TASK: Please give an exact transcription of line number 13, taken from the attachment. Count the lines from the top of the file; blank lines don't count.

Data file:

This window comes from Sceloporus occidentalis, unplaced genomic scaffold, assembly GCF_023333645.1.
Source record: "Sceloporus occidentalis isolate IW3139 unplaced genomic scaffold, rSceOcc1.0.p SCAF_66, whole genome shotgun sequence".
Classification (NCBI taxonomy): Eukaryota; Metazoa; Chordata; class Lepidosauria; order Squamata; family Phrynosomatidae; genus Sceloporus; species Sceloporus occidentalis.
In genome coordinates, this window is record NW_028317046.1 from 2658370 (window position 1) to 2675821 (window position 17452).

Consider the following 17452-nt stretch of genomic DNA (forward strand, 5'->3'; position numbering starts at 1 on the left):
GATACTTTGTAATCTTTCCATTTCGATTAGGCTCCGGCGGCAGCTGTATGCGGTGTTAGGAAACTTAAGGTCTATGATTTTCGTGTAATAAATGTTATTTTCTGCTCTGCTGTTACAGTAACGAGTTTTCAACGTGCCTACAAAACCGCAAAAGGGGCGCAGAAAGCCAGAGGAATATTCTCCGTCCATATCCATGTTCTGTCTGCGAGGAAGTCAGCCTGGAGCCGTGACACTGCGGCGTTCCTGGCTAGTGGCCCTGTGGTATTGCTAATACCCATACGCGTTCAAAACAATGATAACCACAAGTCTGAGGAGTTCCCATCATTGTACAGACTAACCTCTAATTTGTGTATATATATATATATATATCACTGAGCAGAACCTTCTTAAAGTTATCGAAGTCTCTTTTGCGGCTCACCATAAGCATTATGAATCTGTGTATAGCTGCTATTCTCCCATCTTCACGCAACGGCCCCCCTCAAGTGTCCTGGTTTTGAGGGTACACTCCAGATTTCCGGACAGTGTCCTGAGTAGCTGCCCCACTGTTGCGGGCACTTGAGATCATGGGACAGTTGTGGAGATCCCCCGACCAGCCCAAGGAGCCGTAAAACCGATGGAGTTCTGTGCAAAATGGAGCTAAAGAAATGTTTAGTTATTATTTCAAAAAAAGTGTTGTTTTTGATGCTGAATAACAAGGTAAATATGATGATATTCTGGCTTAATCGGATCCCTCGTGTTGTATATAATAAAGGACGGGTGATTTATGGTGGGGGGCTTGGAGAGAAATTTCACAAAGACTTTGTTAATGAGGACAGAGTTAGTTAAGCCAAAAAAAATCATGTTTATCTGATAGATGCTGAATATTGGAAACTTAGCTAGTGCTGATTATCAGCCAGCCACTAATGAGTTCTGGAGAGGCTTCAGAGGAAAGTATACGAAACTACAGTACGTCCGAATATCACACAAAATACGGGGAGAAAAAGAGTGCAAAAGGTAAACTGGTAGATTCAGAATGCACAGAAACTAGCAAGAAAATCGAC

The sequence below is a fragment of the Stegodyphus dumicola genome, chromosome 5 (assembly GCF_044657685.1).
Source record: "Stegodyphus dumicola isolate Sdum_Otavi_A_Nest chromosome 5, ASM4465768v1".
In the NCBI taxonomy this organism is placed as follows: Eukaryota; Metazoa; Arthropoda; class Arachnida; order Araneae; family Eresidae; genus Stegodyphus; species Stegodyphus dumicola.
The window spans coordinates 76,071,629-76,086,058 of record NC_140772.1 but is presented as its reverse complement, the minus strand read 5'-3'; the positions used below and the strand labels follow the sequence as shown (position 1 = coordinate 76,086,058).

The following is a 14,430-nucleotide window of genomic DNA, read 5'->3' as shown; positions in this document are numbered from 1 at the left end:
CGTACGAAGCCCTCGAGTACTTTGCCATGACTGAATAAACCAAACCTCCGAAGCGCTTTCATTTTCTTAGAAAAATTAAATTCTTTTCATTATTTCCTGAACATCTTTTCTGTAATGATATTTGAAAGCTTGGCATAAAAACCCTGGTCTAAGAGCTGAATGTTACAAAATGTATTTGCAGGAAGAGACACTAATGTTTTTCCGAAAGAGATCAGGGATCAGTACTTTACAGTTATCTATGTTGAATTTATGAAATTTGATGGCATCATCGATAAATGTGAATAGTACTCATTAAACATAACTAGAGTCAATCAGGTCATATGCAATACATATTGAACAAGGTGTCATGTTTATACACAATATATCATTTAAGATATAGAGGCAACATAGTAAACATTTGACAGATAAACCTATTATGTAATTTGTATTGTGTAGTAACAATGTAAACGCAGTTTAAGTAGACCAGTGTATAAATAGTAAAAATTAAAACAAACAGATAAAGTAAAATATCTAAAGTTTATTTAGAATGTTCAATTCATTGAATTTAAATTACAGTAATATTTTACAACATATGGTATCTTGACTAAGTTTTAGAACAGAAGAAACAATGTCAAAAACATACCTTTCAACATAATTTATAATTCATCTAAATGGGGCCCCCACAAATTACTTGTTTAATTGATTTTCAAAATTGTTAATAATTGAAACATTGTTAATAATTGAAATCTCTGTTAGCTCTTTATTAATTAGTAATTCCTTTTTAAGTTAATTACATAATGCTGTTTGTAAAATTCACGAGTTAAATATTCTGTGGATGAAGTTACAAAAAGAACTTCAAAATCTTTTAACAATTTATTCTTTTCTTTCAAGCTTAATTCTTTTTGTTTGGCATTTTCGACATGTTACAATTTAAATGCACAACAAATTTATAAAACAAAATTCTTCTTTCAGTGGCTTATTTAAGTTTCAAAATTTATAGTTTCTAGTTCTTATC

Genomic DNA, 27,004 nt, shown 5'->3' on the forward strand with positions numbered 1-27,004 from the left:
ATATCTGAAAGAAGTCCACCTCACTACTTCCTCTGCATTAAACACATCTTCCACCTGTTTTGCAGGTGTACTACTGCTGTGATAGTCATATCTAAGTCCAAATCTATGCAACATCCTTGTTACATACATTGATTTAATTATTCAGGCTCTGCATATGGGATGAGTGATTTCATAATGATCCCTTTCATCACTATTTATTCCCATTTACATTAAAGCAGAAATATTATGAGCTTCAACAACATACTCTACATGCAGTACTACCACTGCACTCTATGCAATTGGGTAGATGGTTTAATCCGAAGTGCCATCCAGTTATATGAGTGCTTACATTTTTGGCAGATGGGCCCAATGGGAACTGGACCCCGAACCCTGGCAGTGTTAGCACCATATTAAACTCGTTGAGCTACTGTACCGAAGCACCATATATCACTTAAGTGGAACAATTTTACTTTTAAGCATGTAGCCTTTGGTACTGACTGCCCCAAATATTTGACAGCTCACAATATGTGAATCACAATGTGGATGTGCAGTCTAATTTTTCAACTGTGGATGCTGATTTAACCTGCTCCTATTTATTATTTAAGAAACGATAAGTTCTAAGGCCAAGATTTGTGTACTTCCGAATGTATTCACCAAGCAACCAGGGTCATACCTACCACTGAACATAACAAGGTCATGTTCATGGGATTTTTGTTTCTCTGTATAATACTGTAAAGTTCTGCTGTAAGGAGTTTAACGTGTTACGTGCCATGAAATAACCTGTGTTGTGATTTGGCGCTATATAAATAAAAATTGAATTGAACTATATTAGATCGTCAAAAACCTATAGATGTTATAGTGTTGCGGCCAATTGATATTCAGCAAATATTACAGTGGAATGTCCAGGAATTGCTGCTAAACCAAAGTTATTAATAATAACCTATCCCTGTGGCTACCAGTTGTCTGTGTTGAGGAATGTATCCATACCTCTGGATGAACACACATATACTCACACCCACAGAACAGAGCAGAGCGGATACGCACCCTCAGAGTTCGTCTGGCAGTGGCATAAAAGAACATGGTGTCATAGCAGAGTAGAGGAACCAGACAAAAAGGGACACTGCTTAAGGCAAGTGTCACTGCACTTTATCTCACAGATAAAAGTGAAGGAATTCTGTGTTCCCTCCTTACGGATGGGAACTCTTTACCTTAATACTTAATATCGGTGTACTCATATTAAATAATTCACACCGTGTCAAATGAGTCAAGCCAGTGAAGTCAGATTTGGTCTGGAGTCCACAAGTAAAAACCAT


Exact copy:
Genomic DNA, 27,004 nt, shown 5'->3' on the forward strand with positions numbered 1-27,004 from the left: